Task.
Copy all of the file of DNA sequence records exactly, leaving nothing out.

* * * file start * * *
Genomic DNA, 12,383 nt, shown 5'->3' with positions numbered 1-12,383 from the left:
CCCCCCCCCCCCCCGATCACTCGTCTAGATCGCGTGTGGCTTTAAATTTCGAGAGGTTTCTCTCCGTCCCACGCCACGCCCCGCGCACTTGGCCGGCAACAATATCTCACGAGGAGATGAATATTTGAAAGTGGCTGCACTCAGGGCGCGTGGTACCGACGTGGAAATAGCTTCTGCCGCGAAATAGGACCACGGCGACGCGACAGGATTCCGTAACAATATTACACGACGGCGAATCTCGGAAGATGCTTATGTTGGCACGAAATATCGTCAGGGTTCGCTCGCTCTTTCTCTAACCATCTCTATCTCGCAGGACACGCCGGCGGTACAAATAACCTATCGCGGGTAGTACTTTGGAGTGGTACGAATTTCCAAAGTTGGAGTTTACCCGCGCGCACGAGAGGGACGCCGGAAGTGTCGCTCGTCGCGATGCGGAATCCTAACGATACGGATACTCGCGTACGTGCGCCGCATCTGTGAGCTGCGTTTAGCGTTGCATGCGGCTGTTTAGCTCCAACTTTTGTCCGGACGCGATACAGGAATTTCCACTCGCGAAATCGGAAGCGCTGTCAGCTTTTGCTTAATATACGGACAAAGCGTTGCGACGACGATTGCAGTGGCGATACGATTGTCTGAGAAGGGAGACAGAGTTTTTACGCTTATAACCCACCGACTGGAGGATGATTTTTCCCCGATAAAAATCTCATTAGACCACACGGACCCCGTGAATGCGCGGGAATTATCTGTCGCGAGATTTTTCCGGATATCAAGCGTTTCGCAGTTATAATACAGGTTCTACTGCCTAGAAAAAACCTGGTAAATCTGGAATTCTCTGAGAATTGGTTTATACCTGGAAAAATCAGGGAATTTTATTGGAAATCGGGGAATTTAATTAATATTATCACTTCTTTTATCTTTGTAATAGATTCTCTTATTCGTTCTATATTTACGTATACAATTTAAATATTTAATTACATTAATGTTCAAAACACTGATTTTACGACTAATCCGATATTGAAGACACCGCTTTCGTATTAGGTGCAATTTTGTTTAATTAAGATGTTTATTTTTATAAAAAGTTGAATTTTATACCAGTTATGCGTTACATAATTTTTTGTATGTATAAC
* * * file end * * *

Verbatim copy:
Genomic DNA, 12,383 nt, shown 5'->3' with positions numbered 1-12,383 from the left:
CCCCCCCCCCCCCCGATCACTCGTCTAGATCGCGTGTGGCTTTAAATTTCGAGAGGTTTCTCTCCGTCCCACGCCACGCCCCGCGCACTTGGCCGGCAACAATATCTCACGAGGAGATGAATATTTGAAAGTGGCTGCACTCAGGGCGCGTGGTACCGACGTGGAAATAGCTTCTGCCGCGAAATAGGACCACGGCGACGCGACAGGATTCCGTAACAATATTACACGACGGCGAATCTCGGAAGATGCTTATGTTGGCACGAAATATCGTCAGGGTTCGCTCGCTCTTTCTCTAACCATCTCTATCTCGCAGGACACGCCGGCGGTACAAATAACCTATCGCGGGTAGTACTTTGGAGTGGTACGAATTTCCAAAGTTGGAGTTTACCCGCGCGCACGAGAGGGACGCCGGAAGTGTCGCTCGTCGCGATGCGGAATCCTAACGATACGGATACTCGCGTACGTGCGCCGCATCTGTGAGCTGCGTTTAGCGTTGCATGCGGCTGTTTAGCTCCAACTTTTGTCCGGACGCGATACAGGAATTTCCACTCGCGAAATCGGAAGCGCTGTCAGCTTTTGCTTAATATACGGACAAAGCGTTGCGACGACGATTGCAGTGGCGATACGATTGTCTGAGAAGGGAGACAGAGTTTTTACGCTTATAACCCACCGACTGGAGGATGATTTTTCCCCGATAAAAATCTCATTAGACCACACGGACCCCGTGAATGCGCGGGAATTATCTGTCGCGAGATTTTTCCGGATATCAAGCGTTTCGCAGTTATAATACAGGTTCTACTGCCTAGAAAAAACCTGGTAAATCTGGAATTCTCTGAGAATTGGTTTATACCTGGAAAAATCAGGGAATTTTATTGGAAATCGGGGAATTTAATTAATATTATCACTTCTTTTATCTTTGTAATAGATTCTCTTATTCGTTCTATATTTACGTATACAATTTAAATATTTAATTACATTAATGTTCAAAACACTGATTTTACGACTAATCCGATATTGAAGACACCGCTTTCGTATTAGGTGCAATTTTGTTTAATTAAGATGTTTATTTTTATAAAAAGTTGAATTTTATACCAGTTATGCGTTACATAATTTTTTGTATGTATAAC